Végh's main areas of expertise are monetary and fiscal policy in emerging and developing countries. His most influential work has been on inflation stabilization in high inflation countries, inflation and growth in transition economies, interest rate policy in developing countries, optimal exchange rate regimes, cyclical properties of fiscal policy in developing countries, and fiscal multipliers. His work has been published in leading international scholarly journals such as the Journal of Political Economy, the American Economic Review, the Review of Economic Studies, the Journal of Monetary Economics, the Journal of International Economics, the Journal of Development Economics, the Journal of Money, Credit, and Banking, the Journal of Economic Literature, the Journal of Economic Perspectives, and the National Bureau of Economic Research's Macroeconomics Annual, among others. He contributed (jointly with Guillermo Calvo) with a chapter on inflation stabilization and BOP crisis to the Handbook of Monetary Economics (edited by John Taylor and Michael Woodford). He is also the co-editor of Money, Crisis, and Transition: Essays in Honor of Guillermo Calvo (published by MIT Press)[5] and is currently working on a graduate textbook on open economic macroeconomics in developing countries (forthcoming, MIT Press). Vegh's has 4 papers with more than 300 Google Scholar citations and 17 papers with more than 100 Google Scholar citations.[6] He is also among the top 5 percent of research economists worldwide according to 31 different criteria used by IDEAS.[7]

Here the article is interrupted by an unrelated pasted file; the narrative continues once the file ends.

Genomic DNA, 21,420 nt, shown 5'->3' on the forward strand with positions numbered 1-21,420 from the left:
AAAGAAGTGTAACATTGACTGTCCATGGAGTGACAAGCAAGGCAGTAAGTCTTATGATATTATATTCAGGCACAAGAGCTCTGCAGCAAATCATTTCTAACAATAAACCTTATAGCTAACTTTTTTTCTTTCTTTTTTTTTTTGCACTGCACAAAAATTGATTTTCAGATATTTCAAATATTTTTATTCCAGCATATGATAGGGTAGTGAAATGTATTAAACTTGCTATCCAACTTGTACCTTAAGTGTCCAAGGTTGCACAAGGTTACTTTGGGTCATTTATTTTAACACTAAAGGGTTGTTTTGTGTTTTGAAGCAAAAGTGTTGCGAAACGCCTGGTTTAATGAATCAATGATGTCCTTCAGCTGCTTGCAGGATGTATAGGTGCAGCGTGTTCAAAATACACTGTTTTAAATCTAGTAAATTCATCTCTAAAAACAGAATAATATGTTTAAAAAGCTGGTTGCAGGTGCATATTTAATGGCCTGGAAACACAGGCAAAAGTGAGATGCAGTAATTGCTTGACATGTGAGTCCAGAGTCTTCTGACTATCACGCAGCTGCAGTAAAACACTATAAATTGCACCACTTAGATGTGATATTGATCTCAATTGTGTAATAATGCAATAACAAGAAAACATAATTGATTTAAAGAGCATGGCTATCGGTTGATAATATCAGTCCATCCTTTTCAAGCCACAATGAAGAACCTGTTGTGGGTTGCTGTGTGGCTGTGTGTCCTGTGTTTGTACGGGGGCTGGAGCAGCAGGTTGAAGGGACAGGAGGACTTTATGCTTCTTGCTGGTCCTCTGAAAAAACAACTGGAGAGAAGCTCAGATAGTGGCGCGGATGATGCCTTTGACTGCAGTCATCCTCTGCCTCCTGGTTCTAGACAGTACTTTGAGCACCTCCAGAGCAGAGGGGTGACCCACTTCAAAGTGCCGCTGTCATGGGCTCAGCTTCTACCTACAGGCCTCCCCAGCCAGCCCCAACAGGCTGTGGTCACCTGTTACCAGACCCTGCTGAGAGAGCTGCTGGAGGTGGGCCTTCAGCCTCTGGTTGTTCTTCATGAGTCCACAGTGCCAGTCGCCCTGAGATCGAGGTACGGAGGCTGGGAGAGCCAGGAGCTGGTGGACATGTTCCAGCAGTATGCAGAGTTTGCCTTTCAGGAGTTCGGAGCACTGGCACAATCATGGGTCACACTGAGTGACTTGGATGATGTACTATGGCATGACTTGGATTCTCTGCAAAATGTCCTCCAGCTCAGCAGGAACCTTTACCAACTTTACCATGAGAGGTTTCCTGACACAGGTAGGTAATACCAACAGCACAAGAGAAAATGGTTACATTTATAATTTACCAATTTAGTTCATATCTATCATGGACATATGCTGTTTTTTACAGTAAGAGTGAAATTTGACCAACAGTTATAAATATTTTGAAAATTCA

His work and views are regularly featured in the international press, including The New York Times,[8][9]The Economist,[10] Financial Times, The Wall Street Journal,[11] La Nación (Argentina),[12] The National Review,[13] El Colombiano (Colombia),[14] La Tercera (Chile), Asia Times,[15] and Reuters,[16] among others. Vegh's work on high inflation has been cited in speeches by Ben Bernanke[17] and Charles L. Evans (President of the Federal Reserve of Chicago).[18] The current Chancellor of the Exchequer, George Osborne, referred to Vegh's work on fiscal multipliers in a campaign speech in September 2009.[19]

References[edit]

  1. ^ Carlos Vegh's homepage at the University of Maryland, University of Maryland website. Retrieved 2010-07-03.
  2. ^ 'Alejandro Végh Villegas', Wikipedia (Spanish), es:Alejandro Végh Villegas
  3. ^ Carlos R. Végh Garzón
  4. ^ Vegh's profile at VOX
  5. ^ Money, Crisis, and Transition: Essays in Honor of Guillermo Calvo
  6. ^ Carlos Vegh's Google Scholar citations
  7. ^ Top 5 percent of research economists worldwide
  8. ^ "The Two Cultures", The New York Times 11/16/2010
  9. ^ "Multiplying multipliers", The New York Times 10/01/2009
  10. ^ Much ado about multipliers
  11. ^ "Why the Spending Stimulus Failed", The Wall Street Journal, December 1, 2010
  12. ^ "Advierten que podría haber más coletazos de la crisis", La Nación August 18, 2010
  13. ^ "The Stimulus Bill Did Not Create Jobs: Election Edition"
  14. ^ "Acostumbrarse a la revaluación"
  15. ^ "Indian stocks face power shortage", Asian Times, September 13, 2009
  16. ^ LatAm inflation history holds lessons for US Fed, 2009-08-14 18:28:08 GMT (Reuters)
  17. ^ Speech by Ben Bernanke, Chairman of the Federal Reserve, delivered at Stanford (February 11, 2005)
  18. ^ Speech by Charles L. Evans, President of the Federal Reserve Bank of Chicago, delivered at the Council of Foreign Relations (New York, September 9, 2009)
  19. ^ George Osborne's campaign speech, September 2009 The Guardian

External links[edit]